With A Little Help From His Friends

NYCk Caution, CJ Fly, Kirk Knight and Long Beach-born friend of the group Vince Staples put on raucous sets that would be sold short if considered warm ups for Joey’s headlining jam.

Each member further justified the majestic two-night stay, debuting never before heard tracks from their litany of upcoming albums. As they jumped around with friends and used a large speaker tower as a trampoline, the barrier between the crowd and the stage became less and less obvious and more implied. They were making New York proud and those in attendance could feel it.

New York has left the driver’s seat of Hip Hop for the better part of a decade and a half. With the exception of a brief stint of control from G-Unit and most notably 50 Cent, who in an interview with HipHopDX mentioned their affinity for Bada$$, as well as the indomitable Dip Set crew, Hip Hop has been dominated by other region, other cities.

When Joey finally graced the stage, pandemonium was the vibe of the hour. Running through tracks from his full catalog, Bada$$ transitioned from mixtapes to his latest single “Christ Conscious” and recently released album cut “On and On.” As Joey led the group in chants of “Pro Era” and “Beast Coast” the feeling was that of watching the calm before the storm.

During several hours of intimacy, the pinnacle of that feeling happened once each night as Joey’s set included a moment of silence for their fallen member Capital Steez along with his fellow PE members. That moment of silence was followed by the crowd and the group rocking out to a Steelo song played over the speakers by the incomparable Statik Selektah who was on the One’s and Two’s both nights. Beyond the humanity displayed in this homage to their old friend, it was a sign the group had not yet forgotten where they came from and was not likely to do so any time soon.

Since that show, much has changed. When I arrived at the venue, the first thing I heard was a bouncer saying “They have three times as many people as they are allowed on their guest list and don’t have any of their shit together, typical Hip Hop.” Typical Hip Hop, hasn’t been typical at all for those who wish to see New York rise from the proverbial ashes.

The Mission Of Joey Bada$$ & Pro Era


In the last year, New York’s fallen stature became its most pronounced when compton-native Kendrick Lamar declared himself “King of New York” from his seat in Los Angeles and received little to no response from New Yorkers looking to refute. This is the Hip Hop world where Joey Bada$$ will enter stage right, with a cape on his back ready or not to be the superhero the birthplace of Rap hopes he can be and believes he is.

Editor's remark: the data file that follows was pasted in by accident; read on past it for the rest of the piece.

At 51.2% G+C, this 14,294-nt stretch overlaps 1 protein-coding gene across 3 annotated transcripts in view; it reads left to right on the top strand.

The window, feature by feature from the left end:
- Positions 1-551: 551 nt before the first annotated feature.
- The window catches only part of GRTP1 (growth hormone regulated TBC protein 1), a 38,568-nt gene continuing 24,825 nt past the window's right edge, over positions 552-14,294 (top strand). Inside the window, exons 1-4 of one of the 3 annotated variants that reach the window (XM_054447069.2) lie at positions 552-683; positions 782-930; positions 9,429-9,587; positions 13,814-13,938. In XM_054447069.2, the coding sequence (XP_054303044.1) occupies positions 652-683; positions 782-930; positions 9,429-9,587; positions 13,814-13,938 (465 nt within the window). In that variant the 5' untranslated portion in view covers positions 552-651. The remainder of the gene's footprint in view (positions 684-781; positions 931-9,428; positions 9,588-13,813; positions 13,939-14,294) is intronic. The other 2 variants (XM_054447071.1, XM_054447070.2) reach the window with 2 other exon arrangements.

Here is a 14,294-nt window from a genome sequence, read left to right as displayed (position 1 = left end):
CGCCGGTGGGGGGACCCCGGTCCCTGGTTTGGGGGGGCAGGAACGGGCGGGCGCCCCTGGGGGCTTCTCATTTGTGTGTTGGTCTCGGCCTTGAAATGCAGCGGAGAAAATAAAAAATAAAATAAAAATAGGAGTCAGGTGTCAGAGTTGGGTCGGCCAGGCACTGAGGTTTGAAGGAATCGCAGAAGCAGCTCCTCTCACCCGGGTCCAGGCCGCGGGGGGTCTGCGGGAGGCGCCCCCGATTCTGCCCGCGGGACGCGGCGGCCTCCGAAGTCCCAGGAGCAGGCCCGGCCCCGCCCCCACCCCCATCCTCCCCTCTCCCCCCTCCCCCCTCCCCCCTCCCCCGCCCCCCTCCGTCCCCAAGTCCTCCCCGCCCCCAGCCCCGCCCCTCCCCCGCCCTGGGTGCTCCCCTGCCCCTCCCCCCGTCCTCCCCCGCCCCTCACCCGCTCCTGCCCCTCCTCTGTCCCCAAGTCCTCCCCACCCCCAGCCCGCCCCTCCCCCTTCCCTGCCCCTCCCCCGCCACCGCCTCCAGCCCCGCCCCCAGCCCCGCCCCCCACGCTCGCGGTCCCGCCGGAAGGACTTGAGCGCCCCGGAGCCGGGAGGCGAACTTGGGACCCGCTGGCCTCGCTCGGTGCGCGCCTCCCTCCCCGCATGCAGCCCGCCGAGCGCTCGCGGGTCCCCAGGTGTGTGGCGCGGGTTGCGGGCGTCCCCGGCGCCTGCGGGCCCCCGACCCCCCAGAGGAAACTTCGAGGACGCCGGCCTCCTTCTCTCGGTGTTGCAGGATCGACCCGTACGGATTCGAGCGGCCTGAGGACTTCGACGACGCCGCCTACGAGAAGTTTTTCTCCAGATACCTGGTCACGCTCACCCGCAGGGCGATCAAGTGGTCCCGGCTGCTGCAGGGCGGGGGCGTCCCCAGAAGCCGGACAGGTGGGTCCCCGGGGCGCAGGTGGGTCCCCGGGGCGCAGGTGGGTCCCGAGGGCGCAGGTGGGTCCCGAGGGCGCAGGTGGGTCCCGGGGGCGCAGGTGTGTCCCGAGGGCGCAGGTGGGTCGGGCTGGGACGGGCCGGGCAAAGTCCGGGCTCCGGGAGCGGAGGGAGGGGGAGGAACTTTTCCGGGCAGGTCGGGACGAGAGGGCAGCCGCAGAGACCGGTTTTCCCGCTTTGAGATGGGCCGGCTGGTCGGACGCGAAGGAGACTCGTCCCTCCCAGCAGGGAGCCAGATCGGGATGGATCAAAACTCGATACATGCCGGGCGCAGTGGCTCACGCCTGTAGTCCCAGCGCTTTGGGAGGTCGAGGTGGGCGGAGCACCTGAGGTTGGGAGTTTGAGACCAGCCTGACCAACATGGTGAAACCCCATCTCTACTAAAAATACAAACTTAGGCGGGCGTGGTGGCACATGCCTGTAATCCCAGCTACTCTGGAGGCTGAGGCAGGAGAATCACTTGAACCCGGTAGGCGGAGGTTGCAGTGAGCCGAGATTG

In the Pro Era camp, changes have been swift with more surely on the horizon. On that night, to go back in time, their manager Junior B later snuck me in through the side door along with family members of the group who were denied at the door. Just over a month ago, Junior passed away due to burns from an unidentified accident. Earlier this year, an instagram post by First Daughter Malia Obama wearing an official Pro Era t-shirt went viral and brought awareness of the group to a demographic surely unaware of who they were prior.

The next few months are sure to bring changes as B4Da$$ has finally been heard by the world and Joey finishes up a tour on other continents including Australia and New Zealand. What these changes will bring, from mainstream success and major label acclaim to monetary reward is unknown. We do know that it’s brought a slight solace, as the downturned market for albums finds them on top of a short pile of records sold. We also know that the death of A$AP Yams may have renewed the focus of New York Rap, with Joey calling for consolidation and unification in an interview with Complex. For a couple nights in November however, the members of the Kings County-based rap collective Pro Era danced together on stage and sang along with their early adopting fans to the classic Dr. Dre hit “Deep Cover” like it was 1999. Most importantly, it was beautiful, raw, New York Hip Hop. The kind of music that may thrust he and his small city-of-a-crew into the spotlight as the de-facto young prince and band-of-brothers of New York Hip Hop.